5 Ways Leaders Can Improve Employee Productivity

By: Rachel Melson

In every position I’ve ever occupied, I have seen coworkers waste time in so many ways. Admittedly, I’ve even fallen victim to these antics in my younger years. Regardless of the type of work, this behavior was present at times and absent at others. It got me wondering, “Why is that? What was it about these scenarios that differed and what was the same?”

In my experience, it comes down to leadership. Leaders set the tone for the attitudes, drive, and success of their subordinates. Bad leaders cause apathy and create robots or “yes men.” Good leaders empower, coach, and unify. These leaders get results. The following are a few ways these leaders create better productivity (and employee satisfaction).


This can be as easy as setting goals for a shift or even revealing the notion of a plan. This doesn’t have to be a two-year strategy. Simply conveying the fact that the whole group is in unison, moving in the same direction helps provide a “team” mentality. This simple measure shows employees that there is someone steering the ship.

Proper Personnel Placement

Too often employers try to force a square peg into a round hole. Positive results occur if leaders take the time to define a position and seek the specific person who can fulfill it. Placing an employee in a position where they feel confident and qualified enables them to fulfill your expectations. This sets your employees up for success and makes them more effective.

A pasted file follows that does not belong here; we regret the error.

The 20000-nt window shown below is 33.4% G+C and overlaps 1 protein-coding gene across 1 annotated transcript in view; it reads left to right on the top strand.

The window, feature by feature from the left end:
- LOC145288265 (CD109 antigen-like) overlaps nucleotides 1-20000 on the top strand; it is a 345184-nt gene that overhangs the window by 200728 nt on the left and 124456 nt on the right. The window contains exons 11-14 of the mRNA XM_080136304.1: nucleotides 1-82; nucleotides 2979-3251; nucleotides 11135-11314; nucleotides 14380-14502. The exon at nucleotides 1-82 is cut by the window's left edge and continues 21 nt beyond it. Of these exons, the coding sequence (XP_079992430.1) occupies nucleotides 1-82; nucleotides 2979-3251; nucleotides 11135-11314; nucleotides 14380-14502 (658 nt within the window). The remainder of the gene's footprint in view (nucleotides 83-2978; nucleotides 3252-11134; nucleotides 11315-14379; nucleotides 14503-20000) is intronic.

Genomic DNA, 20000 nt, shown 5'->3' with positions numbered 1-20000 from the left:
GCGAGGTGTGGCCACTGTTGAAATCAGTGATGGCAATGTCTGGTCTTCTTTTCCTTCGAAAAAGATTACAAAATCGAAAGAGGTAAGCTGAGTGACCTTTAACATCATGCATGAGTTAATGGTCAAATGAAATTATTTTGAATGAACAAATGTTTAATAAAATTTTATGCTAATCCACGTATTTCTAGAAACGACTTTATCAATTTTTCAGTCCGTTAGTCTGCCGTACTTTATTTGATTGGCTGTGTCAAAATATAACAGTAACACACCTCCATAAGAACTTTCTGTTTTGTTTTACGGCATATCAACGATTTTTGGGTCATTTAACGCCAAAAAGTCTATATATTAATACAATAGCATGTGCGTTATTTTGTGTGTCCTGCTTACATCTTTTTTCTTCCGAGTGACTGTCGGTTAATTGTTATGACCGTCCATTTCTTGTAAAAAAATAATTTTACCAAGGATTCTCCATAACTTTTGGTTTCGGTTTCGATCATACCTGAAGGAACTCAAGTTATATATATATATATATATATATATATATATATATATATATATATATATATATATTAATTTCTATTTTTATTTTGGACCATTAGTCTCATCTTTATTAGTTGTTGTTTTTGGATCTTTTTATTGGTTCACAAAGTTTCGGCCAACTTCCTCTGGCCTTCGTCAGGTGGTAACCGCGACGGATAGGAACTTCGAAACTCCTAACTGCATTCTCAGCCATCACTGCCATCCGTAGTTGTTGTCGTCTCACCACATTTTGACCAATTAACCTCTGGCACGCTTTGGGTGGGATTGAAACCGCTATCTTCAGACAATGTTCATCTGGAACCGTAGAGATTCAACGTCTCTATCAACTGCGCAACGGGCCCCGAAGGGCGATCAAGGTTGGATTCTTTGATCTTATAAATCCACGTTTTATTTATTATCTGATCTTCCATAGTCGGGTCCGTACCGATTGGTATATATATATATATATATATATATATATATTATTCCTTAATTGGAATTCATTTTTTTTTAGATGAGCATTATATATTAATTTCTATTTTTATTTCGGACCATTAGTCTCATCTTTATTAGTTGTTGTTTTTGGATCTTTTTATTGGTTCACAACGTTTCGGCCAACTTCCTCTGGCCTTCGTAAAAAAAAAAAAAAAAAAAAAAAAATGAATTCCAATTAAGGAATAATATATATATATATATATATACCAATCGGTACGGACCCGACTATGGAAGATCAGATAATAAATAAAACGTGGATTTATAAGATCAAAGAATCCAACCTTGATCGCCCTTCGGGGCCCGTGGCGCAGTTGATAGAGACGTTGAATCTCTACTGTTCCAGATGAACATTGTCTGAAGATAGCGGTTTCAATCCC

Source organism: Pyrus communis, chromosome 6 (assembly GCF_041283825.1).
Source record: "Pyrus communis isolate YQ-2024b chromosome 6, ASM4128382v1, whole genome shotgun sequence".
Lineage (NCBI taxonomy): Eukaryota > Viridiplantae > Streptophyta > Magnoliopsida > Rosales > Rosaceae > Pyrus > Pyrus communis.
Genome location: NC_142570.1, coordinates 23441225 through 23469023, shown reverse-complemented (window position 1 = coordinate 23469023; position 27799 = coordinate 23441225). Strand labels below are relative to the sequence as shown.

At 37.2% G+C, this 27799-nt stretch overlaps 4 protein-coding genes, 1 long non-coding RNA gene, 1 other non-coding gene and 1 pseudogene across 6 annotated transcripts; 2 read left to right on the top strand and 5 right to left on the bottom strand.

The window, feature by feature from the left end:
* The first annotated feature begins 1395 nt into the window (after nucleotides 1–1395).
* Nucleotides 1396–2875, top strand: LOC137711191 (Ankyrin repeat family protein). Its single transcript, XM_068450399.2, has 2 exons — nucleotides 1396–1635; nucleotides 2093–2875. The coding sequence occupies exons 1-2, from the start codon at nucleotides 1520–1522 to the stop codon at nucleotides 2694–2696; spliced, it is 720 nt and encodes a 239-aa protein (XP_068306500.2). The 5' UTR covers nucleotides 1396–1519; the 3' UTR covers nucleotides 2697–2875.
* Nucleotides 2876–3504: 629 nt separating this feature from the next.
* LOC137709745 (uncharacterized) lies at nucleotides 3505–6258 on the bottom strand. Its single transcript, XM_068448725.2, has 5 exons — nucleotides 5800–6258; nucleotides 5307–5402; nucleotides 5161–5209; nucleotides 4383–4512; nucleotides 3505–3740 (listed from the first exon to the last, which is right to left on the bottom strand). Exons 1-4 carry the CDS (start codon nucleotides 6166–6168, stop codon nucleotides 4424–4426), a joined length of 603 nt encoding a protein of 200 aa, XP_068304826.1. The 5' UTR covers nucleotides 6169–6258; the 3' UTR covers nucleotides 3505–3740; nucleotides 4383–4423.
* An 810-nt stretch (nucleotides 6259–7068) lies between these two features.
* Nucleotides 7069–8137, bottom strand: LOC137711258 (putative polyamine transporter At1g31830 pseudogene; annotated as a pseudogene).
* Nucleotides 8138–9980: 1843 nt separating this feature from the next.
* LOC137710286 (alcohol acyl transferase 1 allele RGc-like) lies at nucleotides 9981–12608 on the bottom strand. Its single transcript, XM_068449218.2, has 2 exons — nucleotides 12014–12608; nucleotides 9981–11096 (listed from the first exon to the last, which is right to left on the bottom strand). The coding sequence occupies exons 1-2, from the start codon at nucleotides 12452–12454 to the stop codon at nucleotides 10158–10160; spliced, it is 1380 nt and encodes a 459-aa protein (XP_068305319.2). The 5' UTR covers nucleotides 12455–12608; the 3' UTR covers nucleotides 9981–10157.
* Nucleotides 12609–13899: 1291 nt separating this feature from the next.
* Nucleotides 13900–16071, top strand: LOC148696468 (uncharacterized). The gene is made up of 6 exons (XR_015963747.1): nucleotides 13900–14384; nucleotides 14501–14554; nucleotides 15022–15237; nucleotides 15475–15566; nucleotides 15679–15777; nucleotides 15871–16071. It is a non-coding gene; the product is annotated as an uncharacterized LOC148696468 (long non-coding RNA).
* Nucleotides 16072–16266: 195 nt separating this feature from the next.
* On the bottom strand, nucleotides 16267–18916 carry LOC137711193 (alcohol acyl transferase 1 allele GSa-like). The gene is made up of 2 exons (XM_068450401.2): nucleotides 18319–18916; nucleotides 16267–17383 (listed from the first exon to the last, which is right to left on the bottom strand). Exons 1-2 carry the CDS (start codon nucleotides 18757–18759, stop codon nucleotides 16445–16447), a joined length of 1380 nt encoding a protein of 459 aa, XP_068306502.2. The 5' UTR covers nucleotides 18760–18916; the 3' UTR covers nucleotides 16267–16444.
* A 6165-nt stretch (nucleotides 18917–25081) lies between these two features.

Leaders setting an expectation of quality communication is foundational to success. This does not mean demanding overcommunication or micromanaging. These behaviors can impede quality performance and cause employee frustration. The best leaders are those that communicate a clear goal and enable employee feedback. Communication in this manner allows employees to feel respected instead of inferior and replaceable.


This is a concept that many companies often undervalue. “Scope creep” is one of the biggest causes of wasted time. The best way to avoid scope creep is to clearly define expectations for each person. Without these defined boundaries in place, you run the risk of employee confusion and slow progress.


This may be one of the most important concepts to develop as a leader. Employees cause negativity when they feel undervalued and underutilized. They often become robotic and apathetic. This not only reduces how effective they are, but ends up affecting retention and company reputation. When leaders see their employees as an asset, those employees will shine. They will work hard and give back. Their creativity will flow and their productivity will flourish.